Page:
Now the lock down in Victoria Australia, is over, it is time to explore the Heathcote wine region something I have not done for a few years. Over two and a half days I was surprised at what I discovered. It was the good, the bad and the ugly!
Lets go and I’ll tell you about each of the wineries with some snapshot reviews.
I stayed at the Heathcote Inn
Was clean but very basic. The restaurant serving wholesome pub food doubles as the bar and was noisy. Lines of local wine were on display facing the hot setting sun. At $130 a night it’s an in and out motel so you get what you pay for. Take your own breakfast. Fruit and granola available for $10 per head extra.
It is not a gourmet foodie destination. The Heathcote Inn, Palling Bros Brewery and Juniper Lounge all served big wholesome pub quality food. A trip to the internationally known Tooborac Hotel and Brewery was worth the trip to partake in its famous home made pies including a rabbit pie.
Wild Duck Creek
Hidden off the beaten track. Hosts Liam and Bryan were welcoming and cheerful giving an interesting family background. The 2019 Mallard Riesling was crisp, fresh but unremarkable and a drink now proposition. Best value was the 2018 Ducks and Drakes Cabernet. Vivid red with a palate of blackberries and tobacco. $40. 90/100. The 2018 Springflat Shiraz was the pick of the lineup. Sourced from four sites it was dense in colour showing chocolate and rich dark fruits with nice acid to lift it. $65. 92/100. I did not try the 2018 Reserve at $130. Not a bad start to the weekend.
There were 11 wines in the portfolio – far too many. Winemaker Adrian Munari, continuing a long family tradition was quick to point out that “I need a variety to suit all palates”. On tasting was an array of back vintages of which only 4 were current. Only the 2013 India Red Cabernet appealed. Was showing its age with herbal and leather overtones and a soft finish. $30. 87/100. Of the most recent vintages the 2018 Merlot from grafted vines was light and short. Adrian admitted that it has been inconsistent and would not be made in future. $30. 86/100. Plenty of work to do here.
Mario Marson learnt his trade at St Huberts and Mt Mary and has accomplished 40 vintages in his career and now has set about establishing a vineyard of all Italian varieties. A difficult job when most people’s palate is more alined to King Valley Italian styles but of the 5 wines I looked at the 2017 Grazia, a blend of 59% Pinot Bianco, 20% Malvasia d’Istria, 16% Friulano & 5% Picolit was no doubt challenging to make. Pale straw in colour with a hint of green. The acid cut through and could have been identified as a Marsanne with butter and lemon overtones. $28. 92/100. The 2018 Rosato also got a gong. $28. 90/100. This was not the only vineyard in Heathcote that is trying to make regional Italian style. Why they are abandoning shiraz beats me. The Cambrian silky beckons. More about this later.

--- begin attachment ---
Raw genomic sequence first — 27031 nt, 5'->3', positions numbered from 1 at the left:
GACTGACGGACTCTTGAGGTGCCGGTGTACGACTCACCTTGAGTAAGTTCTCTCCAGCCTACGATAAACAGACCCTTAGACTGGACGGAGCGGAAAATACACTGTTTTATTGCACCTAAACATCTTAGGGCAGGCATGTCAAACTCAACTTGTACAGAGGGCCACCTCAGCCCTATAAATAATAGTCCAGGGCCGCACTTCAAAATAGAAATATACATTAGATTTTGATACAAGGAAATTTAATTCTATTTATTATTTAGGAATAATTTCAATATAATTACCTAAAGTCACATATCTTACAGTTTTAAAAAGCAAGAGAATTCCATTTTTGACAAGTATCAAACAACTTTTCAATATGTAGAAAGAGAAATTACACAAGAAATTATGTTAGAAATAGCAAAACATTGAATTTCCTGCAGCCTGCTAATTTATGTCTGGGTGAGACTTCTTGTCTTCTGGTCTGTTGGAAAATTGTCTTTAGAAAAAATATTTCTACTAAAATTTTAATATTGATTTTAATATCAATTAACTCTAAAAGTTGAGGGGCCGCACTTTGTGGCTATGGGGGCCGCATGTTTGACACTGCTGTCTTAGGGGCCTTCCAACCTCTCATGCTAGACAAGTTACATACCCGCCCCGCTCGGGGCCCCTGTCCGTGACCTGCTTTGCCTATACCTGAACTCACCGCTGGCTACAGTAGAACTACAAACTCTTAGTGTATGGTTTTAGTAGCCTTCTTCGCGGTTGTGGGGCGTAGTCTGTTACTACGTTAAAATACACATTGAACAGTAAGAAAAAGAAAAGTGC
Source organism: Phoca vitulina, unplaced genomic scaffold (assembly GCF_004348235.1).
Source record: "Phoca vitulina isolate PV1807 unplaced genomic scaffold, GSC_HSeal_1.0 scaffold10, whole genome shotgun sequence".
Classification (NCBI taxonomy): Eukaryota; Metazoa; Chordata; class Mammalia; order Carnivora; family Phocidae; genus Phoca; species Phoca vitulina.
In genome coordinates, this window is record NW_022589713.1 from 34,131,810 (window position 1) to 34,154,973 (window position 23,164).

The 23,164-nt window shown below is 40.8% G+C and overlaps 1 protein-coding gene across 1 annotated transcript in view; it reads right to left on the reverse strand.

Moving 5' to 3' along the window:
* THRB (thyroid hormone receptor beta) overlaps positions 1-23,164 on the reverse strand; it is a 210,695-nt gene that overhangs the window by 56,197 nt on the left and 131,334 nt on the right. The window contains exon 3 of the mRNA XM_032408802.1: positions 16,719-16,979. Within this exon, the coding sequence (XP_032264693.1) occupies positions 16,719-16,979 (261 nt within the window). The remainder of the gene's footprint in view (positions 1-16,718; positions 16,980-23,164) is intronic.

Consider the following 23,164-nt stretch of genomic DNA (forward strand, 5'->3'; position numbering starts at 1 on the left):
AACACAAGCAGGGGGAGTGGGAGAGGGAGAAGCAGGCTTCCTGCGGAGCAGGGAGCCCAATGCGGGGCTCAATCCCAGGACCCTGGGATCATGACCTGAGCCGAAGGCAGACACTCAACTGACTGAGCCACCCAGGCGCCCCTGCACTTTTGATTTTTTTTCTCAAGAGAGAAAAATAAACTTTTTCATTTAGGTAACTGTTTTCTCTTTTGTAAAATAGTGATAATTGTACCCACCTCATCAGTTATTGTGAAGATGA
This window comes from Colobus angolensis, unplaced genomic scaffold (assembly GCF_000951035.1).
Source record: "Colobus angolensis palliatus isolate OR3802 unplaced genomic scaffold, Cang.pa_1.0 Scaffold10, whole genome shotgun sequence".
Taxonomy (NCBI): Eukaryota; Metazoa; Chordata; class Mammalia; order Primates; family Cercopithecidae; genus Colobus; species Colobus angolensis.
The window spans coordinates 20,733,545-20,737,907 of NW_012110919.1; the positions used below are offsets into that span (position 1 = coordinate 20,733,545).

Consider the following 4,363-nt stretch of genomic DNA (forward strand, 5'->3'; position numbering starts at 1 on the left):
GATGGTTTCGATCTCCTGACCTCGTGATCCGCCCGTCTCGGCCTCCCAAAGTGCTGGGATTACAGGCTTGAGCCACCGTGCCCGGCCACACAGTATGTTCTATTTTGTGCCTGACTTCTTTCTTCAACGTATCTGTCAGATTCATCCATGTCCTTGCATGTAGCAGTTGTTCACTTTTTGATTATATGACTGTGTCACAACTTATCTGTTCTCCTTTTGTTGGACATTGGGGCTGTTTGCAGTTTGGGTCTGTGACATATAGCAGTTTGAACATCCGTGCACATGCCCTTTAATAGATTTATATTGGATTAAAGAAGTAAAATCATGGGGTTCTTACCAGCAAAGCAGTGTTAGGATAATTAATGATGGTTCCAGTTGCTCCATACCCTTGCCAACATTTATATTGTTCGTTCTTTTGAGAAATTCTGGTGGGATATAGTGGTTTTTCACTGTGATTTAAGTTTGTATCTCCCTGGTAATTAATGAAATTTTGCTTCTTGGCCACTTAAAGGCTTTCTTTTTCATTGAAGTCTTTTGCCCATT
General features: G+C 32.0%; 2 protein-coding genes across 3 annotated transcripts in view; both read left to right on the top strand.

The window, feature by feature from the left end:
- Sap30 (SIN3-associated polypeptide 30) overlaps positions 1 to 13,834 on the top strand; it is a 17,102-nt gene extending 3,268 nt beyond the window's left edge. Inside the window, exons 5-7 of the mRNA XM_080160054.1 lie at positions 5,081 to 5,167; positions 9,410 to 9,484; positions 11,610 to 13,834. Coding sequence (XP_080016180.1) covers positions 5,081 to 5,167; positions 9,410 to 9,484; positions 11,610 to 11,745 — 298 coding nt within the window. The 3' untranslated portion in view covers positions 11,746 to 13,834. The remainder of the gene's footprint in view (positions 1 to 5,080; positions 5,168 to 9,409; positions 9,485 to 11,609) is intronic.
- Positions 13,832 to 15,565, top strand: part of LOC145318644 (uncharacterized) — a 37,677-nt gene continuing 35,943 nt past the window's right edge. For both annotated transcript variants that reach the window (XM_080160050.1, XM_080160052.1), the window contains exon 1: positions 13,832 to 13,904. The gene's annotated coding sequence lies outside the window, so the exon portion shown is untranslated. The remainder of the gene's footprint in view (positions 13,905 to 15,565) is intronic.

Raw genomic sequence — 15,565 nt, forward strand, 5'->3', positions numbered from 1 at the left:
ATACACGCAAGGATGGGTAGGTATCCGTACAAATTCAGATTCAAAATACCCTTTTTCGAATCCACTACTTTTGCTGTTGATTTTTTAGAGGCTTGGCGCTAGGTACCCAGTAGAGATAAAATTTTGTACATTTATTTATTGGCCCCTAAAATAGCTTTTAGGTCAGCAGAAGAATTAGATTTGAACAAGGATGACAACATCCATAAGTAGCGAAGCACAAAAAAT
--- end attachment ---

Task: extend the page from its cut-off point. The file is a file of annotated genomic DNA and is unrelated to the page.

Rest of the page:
With a brand new expensive, spacious and spectacular cellar door (opened on 21 November) this was a highlight of the region visit. Certainly the 2 course lunch at $35 was delightful and you must put this on your itinerary. The wines were classy too. The 2019 Fino, 2018 Marsanne and 2019 Viognier all rated 92/100. But it was the two Shiraz’s that stood out. The just released 2019 Pastiche Shiraz (14%) won the best shiraz at the Heathcote Wine Show in November this year. The wine is well balanced with notes of plum, blackberries, pepper spice, oak, and a touch of eucalyptus. The tannins are soft and silky. The finish is long, medium dry, and has a persistent pepper spice. $28. 94/100. The 2017 Tranter Shiraz (14.5%) was another superb example of Heathcote Shiraz; excellent weight, bright red fruit and dark plum flavours with a silky mouthfeel supported by soft tannins. $40. 95/100. At last polished Heathcote Shiraz at top value. Buy.
The 2019 Infinity Shiraz (15.8%) is a class act, purple red, ripe black fruit laced with nice oak treatment at $75. 93/100. Better value is the 2018 Reserve Cabernet which displayed a long soft and lingering finish. $21. 93/100. Thats a buy! Hosts and owners Henni and Andreas Grieving then showed two Durifs. The 2019 Private Reserve was rich but on the finish was very dry. $40. 88/100. However the 2018 Infinity Durif (17.4%) was big but not as robust as a Rutherglen style. Loved the huge fruit explosion on the palate. $75. 95/100. Contract made but one of the unheralded excellent wineries in the region providing quality fruit.